By Filbert Idha
The recent Police crime reports indicate increase in defilement cases annually and teachers still get a bad report card. A 2014 UNICEF funded study estimated that four out of 10 school girls in upper primary were in a 90sexual relationship with teachers. An earlier 2008 World Bank funded study estimated that 4% of schoolgirls in upper primary, about 43,000 girls at the time, were defiled by teachers in the past year.
Government officials always attribute rampant defilement to moral decay, negligence of teachers, parents and Police.
However, the real question is how can so many teachers that defile 43,000 girls in a year be recycled in the education system without detection? Reacting to a report by the parliamentary committee investigating sexual abuse in educational institutions in Parliament, the state minister for higher education admitted that sexual offenders are beating the system. The minister noted that ‘because of insufficient information’, teachers who sexually abuse children can be unintentionally transferred to other schools.
Insufficiency of information is fundamentally a coordination failure in the teachers' transfer system. The current system is blighted by several gaps, giving fertile grounds for sexual offenders to hide.
Firstly, educational stakeholders at different levels (ministry, local government, schools and parents) do not closely coordinate during teacher transfer. This was manifested in CAOs disagreeing or even reversing instructions by district education officers (DEO) on teachers as witnessed in Luwero in 2017. Or the common practice of schools, teachers and parents rejecting teacher transfers. In 2014, the DEO of Manafwa district was cited as ordering teacher transfers by word of mouth.
Secondly, there is no common understanding among stakeholders on the criteria for teacher transfer. Whereas years worked at a school and teaching load is easier to explain, the different stakeholders have loosely understood the criteria of teacher performance. Local government officials have precipitated teacher transfers based on the academic performance of learners, but teachers’ sexual behaviour is rarely on the radar.
Thirdly, the stakeholders have witnessed inconsistent teacher transfer practices with no explanation from the education officials. For instance, St Bernard’s Mannya Secondary School in Rakai District complained in the media last January about getting four headteachers in three years with no explanation from the education ministry.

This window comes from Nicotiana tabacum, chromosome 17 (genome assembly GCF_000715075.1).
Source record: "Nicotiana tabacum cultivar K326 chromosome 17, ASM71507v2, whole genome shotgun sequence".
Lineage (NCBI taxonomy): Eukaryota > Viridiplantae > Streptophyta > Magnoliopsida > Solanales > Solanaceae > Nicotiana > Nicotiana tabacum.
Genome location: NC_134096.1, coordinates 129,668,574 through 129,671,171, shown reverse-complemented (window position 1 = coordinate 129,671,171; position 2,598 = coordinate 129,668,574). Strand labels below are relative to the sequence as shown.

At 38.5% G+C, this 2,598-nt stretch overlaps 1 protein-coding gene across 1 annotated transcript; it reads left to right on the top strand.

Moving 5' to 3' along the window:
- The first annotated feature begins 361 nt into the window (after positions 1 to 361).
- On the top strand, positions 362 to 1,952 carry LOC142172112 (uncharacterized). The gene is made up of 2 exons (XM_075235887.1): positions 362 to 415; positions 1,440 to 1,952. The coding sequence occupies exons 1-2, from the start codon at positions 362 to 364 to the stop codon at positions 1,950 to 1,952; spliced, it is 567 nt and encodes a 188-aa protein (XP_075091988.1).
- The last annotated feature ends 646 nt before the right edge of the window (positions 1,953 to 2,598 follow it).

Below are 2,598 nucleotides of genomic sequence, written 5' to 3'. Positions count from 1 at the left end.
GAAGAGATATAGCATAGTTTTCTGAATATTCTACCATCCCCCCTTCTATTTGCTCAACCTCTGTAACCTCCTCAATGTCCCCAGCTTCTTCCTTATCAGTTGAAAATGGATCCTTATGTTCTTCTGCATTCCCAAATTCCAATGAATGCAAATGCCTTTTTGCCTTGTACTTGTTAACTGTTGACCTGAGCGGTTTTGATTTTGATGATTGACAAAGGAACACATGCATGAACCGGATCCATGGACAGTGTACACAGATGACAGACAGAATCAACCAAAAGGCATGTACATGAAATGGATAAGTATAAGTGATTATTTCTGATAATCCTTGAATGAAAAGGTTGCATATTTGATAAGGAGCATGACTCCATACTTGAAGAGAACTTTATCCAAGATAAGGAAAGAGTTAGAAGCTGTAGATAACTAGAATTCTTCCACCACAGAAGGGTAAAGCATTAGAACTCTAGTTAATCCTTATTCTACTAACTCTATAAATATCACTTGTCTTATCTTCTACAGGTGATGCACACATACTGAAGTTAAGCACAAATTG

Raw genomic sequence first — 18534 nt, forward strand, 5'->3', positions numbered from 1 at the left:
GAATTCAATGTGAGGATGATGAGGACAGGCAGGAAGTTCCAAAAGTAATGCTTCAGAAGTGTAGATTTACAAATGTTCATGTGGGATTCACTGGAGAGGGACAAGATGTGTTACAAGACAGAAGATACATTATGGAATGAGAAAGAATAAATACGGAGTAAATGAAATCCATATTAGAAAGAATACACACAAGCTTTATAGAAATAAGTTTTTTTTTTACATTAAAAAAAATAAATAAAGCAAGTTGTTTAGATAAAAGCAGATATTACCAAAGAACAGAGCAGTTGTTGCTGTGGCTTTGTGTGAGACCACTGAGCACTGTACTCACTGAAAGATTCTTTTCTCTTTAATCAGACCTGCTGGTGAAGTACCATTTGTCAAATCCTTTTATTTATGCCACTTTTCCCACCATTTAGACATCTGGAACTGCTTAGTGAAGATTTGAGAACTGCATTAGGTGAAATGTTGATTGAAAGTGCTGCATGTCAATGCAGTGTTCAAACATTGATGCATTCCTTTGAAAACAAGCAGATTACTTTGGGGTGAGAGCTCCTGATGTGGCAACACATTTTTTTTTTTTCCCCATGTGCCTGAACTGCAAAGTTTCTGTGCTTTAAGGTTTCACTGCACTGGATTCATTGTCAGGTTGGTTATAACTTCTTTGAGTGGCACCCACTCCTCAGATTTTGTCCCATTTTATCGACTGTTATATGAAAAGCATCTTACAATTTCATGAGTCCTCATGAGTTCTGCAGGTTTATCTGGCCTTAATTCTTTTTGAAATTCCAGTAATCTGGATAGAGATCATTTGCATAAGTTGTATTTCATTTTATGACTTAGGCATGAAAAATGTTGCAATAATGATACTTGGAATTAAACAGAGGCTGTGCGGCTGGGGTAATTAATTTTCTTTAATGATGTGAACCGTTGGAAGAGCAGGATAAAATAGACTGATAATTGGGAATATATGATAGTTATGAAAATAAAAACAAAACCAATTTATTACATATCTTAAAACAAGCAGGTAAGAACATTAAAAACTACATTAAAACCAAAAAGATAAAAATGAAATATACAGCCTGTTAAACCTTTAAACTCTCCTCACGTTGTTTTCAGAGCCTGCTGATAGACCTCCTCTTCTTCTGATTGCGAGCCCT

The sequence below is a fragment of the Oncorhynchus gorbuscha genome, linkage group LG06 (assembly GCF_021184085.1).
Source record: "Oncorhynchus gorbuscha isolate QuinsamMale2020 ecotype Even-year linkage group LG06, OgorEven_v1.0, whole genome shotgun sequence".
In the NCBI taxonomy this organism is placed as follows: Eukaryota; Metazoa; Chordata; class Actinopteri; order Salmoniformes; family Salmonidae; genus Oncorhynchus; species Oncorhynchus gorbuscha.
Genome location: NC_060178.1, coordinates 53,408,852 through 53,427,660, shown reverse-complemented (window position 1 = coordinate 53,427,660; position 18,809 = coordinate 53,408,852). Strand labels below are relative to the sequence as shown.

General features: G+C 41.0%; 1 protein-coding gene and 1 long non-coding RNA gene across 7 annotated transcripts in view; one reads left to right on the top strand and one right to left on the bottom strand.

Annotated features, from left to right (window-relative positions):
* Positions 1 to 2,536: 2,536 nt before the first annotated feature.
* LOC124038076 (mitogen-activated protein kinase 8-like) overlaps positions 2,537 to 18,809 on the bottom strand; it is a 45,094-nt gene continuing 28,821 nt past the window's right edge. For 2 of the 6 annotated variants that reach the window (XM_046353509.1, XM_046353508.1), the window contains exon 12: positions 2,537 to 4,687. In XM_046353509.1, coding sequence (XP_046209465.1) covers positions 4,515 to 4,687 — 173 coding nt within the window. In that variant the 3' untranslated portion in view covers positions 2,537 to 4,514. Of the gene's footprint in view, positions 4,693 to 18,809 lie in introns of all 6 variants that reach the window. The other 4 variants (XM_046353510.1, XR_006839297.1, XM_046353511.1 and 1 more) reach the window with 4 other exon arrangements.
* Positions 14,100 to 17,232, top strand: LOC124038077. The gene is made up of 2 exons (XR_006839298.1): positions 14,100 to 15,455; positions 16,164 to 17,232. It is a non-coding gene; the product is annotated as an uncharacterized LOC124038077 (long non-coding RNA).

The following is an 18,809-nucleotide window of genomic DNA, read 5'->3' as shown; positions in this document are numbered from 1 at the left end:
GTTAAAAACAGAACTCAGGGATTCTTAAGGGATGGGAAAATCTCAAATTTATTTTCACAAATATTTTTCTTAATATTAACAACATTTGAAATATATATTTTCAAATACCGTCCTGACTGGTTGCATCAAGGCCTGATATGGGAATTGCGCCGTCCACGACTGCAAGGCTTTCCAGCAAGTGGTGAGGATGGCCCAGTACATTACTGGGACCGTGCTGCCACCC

These gaps in the transfer system provide opportunity for sexual offenders in schools to get transferred without notice. They can reject their transfers or worse still, some schools protect them simply because their academic performance record is good. Some bribe their way out of a school when some stakeholders are starting to raise complaints.
The transfer system has weak or non-existent intentional procedure to capture details of sexual offenders or suspects. We know how slow court process can be in defilement cases, but the ministry has repeatedly said the conviction of offenders is needed for cancelation of appointment of sexual offenders. Implying suspects are free to roam. The ministry needs to suspend suspected teachers until investigations are completed.
Secrecy around sexual offenders in schools remains a big challenge. Some headteachers protect abusive teachers by handling the issues directly with parents.
Some DEOs have also been accused of interfering with investigations when brought to their notice, a case in point is that of suspected serial defiler in Moroto whose case was reported last April, and he has been transferred to four schools since suspicions were first reported in 1995. We should make names of sexually abusive teachers public.
A lot has been done but so much work remains in ridding teacher transfer system of sexual offenders.
The writer is the project manager at Finn Church Aid, Uganda Country Programme